My Writing Voice and My Speaking Voice

by Robbie Schlosser · 4 comments

Thanks in advance for reading this article. I appreciate your interest and hope you get a few good ideas. I'd love to hear what you liked. Please write me a little COMMENT below. Start a conversation. Tell me what you think, and I'll reply. Promise.

Whatever I do, I’m writing nearly all the time, every day.  You too?

When I market the band to someone planning music for a party, I’m just as likely to be writing as speaking.  The same when I’m helping wedding coordinator or a bride-to-be plan the music for her celebration.

So I hope my writing voice conveys the same friendly, helpful, reliable person that people hear in my speaking.

Most of us have been speaking continually nearly all our lives.  And most of that talk has been informal, casual, and personal.

Consequently our speaking voice — how we speak — usually reveals volumes about who we are, what we care about, where we’ve been, and how capable and dependable we are.

In contrast, we usually learn to write in school, under more pressure and structure.  There are “rules” to learn, which usually leave our writing lifeless and impersonal, but precise and correct.

Later we gradually develop a writing voice, hopefully carrying the same freight as our speaking voice.   Over years, we learn to bend those original “rules” and write more personally, from the heart.  You can Google “writing voice” and find dozens of helpful hints for how to develop yours.

Compared to our speaking voice, our writing voice is always more awkward, and sometimes completely stifled.  Whoever suffers from “speaker’s block”?

Developing a writing voice involves more than avoiding clutter, jargon, and other gibberish.  It’s learning to be clear and straightforward, and to honestly convey our thoughts.  When we wish to make a personal impression with our writing, it helps to write as we speak.

Similar to developing my writing voice, I’m learning to speak to a video camera.  I’m sure you can see that my video recording voice is still pretty stilted, but believe me, my first video was worse.

These days I’m aiming to make my video voice as relaxed as if you and I were chatting face to face in a coffeeshop.  I’m improving, and I’m sure I’ll succeed someday.  Same with making my writing voice relaxed and “my own”.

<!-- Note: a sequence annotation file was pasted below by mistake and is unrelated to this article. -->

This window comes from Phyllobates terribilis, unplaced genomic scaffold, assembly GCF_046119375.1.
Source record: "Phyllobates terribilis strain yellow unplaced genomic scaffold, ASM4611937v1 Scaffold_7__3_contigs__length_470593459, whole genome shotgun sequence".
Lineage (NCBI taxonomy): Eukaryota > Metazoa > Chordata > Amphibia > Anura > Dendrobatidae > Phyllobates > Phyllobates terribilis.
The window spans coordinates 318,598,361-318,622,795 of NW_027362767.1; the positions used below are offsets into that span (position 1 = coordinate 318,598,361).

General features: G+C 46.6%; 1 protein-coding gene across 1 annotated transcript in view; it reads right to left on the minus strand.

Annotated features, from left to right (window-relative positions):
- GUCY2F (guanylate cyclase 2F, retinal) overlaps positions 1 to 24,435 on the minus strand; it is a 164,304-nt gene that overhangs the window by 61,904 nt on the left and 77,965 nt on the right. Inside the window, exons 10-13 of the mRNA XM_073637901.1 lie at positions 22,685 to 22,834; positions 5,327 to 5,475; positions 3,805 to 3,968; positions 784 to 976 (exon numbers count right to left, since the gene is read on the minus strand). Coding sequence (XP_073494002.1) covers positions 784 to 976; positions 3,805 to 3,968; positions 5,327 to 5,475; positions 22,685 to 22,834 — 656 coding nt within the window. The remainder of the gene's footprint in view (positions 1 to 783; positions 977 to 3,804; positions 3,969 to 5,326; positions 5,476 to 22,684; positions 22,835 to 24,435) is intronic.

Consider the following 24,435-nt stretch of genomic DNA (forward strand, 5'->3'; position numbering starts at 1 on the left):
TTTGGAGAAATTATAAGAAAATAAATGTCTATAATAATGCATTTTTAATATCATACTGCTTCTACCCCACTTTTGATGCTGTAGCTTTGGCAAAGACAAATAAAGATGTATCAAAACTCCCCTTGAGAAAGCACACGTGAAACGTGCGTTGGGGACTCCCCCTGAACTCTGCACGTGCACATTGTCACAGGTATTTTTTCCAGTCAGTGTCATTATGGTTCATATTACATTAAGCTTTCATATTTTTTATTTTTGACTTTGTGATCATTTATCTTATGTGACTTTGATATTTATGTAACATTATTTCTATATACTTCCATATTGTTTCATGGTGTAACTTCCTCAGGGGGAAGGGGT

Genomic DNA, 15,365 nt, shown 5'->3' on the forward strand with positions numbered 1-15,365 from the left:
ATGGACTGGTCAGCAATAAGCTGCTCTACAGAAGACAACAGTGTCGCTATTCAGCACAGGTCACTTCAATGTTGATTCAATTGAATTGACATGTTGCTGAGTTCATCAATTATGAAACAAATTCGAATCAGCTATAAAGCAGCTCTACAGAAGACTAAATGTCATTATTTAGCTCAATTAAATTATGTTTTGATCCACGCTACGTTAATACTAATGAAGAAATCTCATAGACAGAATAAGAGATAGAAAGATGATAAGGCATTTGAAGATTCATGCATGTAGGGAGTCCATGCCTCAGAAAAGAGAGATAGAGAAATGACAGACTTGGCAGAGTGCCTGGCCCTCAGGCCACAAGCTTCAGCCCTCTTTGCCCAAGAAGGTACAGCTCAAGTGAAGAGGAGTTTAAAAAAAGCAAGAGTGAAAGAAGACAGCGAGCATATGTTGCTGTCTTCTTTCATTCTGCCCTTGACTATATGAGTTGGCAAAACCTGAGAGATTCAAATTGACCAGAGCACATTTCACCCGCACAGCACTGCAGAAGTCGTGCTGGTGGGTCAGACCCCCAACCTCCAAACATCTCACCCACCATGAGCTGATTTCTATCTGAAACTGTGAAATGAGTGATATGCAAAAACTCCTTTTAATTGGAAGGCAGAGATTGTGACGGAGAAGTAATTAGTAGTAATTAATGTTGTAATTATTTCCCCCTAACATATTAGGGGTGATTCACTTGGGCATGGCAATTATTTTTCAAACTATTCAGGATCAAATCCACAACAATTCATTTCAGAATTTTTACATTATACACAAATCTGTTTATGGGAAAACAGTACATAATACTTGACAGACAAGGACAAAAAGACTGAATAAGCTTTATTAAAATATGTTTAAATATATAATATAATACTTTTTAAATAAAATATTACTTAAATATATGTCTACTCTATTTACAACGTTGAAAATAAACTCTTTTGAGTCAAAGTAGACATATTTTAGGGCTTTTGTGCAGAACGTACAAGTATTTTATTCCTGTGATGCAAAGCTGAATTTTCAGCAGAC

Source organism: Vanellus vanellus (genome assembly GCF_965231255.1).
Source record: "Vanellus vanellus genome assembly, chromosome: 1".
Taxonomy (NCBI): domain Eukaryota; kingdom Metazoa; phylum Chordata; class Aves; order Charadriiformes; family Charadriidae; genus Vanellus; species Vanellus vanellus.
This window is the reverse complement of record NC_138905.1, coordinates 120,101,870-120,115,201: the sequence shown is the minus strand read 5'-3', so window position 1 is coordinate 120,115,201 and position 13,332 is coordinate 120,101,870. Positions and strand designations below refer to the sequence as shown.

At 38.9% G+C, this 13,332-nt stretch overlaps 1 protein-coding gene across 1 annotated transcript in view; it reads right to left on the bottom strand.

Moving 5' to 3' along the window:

How about YOUR writing voice?  Does your personal and business writing convey who you really are?

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Thanks for reading this article. I appreciate your interest and hope you get a few good ideas here. Got one or two? I'd love to hear what you liked. Please write me a little COMMENT below. Start a conversation -- I'll reply. Promise.

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Meanwhile, the Magnolia Jazz Band entertains at weddings and parties throughout the San Francisco Bay Area. If you are ever nearby, you’ll love catching us in action, seeing and hearing us create a great mood.

How can I help you? Call 408-245-9120 or use Planning a celebration? Ask about our availability.

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Annette Pedersen

Great post! Nice to hear your voice and see your face!

Robbie Schlosser

Thanks, Annette.  
Glad you like it.  Your turn! 


I like the video! You’re right, who has speaker’s block? That’s why I’m starting to finally use my Dragon software.  Video helps to get the point across quicker too. Takes a little time to buffer, though.

Robbie Schlosser

Thanks, Leisa, 
Glad you like my video.  
I LOVE using Dragon on my iPhone.  So handy!  
Smaller videos buffer quicker, so I aim to keep mine under 2 minutes.  
Are you posting videos? 

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